Mindfulness For Be◦you◦ty

Kate EmeryPsychotherapyLeave a Comment

One of the first things that set me on the right path for a healthier outlook on my body was dealing with the shame around food. Dr. Pavel Somov’s book Mindful Emotional Eating: Mindfulness Skills to Control Cravings, Eat in Moderation, and Optimize Coping provided me with a lot of guidance and is an informative read if you are struggling with emotional overeating.

Mindfulness is a way of being that allows the individual to observe, describe, act with a awareness, be non-judgmental, and be non-reactive. In terms of emotional eating, mindfulness means being aware of our emotional state and environment, being able to describe that awareness with words, being in control of how we act, not judging ourselves for our thoughts, and not being reactive to our feelings or thoughts. Mindfulness allows us to understand our emotions, feel our emotions more fully, and regain some control over our behavior.

Here are some highlights to get you started on your mindful journey.

  • Emotional eating is normal and it’s something we all do
    • Food feels good!
    • Feeling full feels good!
    • Being full helps us relax – which promotes good mental health!
  • Eating to cope is sometimes the only method of coping we have at our disposal to feel a sense of safety
    • Sometimes eating is better than the alternative – crying, self-harm, depression
  • Coping, by eating or another method, promotes ongoing health – if we take away a coping method without replacing it we are more likely to become unhealthy
    • What is the cost of not engaging in eating?
    • It’s ok and normal to eat to feel better
    • It’s the most accessible way to cope and deal with stress
  • Reinforcing the coping we already have through mindfulness is a tool for success
    • If we know why eating works – we can use this tool so it has a positve impact on our emotional wellbeing
    • If we know why we eat to cope – we have more knowledge about our emotions and understand that we are coping
    • If we understand our emotions – we can start to look at the factors that contribute to ongoing mental health concerns
  • Eating to cope is healthy – overeating is not. These are different things.
    • Eating to cope is about healing the body and giving it what it is asking for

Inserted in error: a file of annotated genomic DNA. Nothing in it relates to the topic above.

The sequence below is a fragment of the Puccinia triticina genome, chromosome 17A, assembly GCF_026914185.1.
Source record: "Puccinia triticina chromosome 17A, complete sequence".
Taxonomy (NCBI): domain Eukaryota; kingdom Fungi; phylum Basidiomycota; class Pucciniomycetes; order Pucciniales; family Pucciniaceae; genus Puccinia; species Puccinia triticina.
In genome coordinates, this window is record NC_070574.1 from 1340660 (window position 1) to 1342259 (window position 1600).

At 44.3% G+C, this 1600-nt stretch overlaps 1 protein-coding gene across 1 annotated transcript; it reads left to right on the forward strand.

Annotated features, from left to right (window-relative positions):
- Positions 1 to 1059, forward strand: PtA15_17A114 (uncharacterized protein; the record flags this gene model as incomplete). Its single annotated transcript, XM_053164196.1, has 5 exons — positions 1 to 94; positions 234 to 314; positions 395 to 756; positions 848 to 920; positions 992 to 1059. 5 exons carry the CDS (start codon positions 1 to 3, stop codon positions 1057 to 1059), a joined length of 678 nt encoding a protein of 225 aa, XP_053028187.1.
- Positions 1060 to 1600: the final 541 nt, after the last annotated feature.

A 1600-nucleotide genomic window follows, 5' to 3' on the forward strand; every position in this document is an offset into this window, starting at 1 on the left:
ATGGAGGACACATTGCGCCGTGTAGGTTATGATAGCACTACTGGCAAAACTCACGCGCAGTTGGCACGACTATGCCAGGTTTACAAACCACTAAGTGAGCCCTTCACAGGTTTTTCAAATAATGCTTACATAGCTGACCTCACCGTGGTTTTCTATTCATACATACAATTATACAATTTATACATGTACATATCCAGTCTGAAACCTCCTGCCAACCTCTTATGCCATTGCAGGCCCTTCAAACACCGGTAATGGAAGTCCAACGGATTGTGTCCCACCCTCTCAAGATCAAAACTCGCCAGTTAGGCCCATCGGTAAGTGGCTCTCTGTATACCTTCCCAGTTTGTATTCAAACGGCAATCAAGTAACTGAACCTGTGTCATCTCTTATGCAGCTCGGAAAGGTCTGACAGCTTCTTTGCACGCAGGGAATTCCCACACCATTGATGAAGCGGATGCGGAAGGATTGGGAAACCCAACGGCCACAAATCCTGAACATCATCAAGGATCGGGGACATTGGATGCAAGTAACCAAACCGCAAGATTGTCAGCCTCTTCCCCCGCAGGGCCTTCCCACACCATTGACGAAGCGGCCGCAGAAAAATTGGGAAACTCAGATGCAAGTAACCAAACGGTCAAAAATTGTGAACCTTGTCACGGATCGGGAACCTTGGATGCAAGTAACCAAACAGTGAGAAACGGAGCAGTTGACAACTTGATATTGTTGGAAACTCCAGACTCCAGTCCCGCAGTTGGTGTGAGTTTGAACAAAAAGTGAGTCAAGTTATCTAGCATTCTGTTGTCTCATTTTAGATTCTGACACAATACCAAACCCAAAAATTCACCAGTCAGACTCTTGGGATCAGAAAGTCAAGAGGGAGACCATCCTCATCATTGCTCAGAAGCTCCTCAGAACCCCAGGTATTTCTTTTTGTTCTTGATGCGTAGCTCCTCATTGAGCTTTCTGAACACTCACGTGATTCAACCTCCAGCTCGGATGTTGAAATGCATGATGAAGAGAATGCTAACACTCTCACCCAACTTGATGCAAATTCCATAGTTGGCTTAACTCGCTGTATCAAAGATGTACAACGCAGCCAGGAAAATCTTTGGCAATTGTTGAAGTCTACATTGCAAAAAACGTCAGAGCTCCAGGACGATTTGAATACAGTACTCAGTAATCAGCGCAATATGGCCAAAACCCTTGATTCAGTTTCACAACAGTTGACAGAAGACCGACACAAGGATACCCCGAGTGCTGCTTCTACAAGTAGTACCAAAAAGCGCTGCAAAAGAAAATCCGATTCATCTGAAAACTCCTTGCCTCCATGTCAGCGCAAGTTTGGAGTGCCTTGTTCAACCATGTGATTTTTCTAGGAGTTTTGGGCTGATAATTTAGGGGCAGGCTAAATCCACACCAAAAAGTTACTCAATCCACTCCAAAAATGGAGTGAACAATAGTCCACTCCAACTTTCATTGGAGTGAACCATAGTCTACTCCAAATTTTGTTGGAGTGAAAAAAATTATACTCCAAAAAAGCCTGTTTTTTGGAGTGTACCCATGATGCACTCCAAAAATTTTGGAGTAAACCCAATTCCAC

• Overeating is when we eat beyond this point of satisfaction
    • Overeating usually occurs because we aren’t mindful of our eating or how our bodies feel

Mindful emotional eating simply means we are aware that we are eating to cope, that we recognize we are in an emotional vulnerable state, and we are aware of how our bodies are feeling. If we know we are mindfully eating to cope – we are less likely to overeat and will therefore be coping in a healthier way.

Mindful emotional eating means:

    • We can make the choice to eat because we are feeling bad
      • This will help break the cycle of shame because we know we are eating for a healthy reason
    • We identify feelings which helps us be more mindful and compassionate to our emotional state
      • This breaks down shame because we understand eating to cope is not a weakness but something that is helpful
    • We pay more attention to what we eat to cope – instead of mindlessly grabbing whatever is closest
      • This helps prevent shame because we are less likely to overeat if we are able to pick foods that bring us the most satisfaction.
    • We can make the choice to stop eating when we feel better and avoid overeating
      • This helps break the cycle of shame because we are able to use eating as a tool. We are less likely to judge ourselves if we recognize we are making a decision to stop.

Over time eating can be reinforced with other coping strategies, and in some cases can be more fully replaced. If you want to learn more about mindful emotional eating and other strategies for health management, reach out to Kate Emery through Serenity Now.

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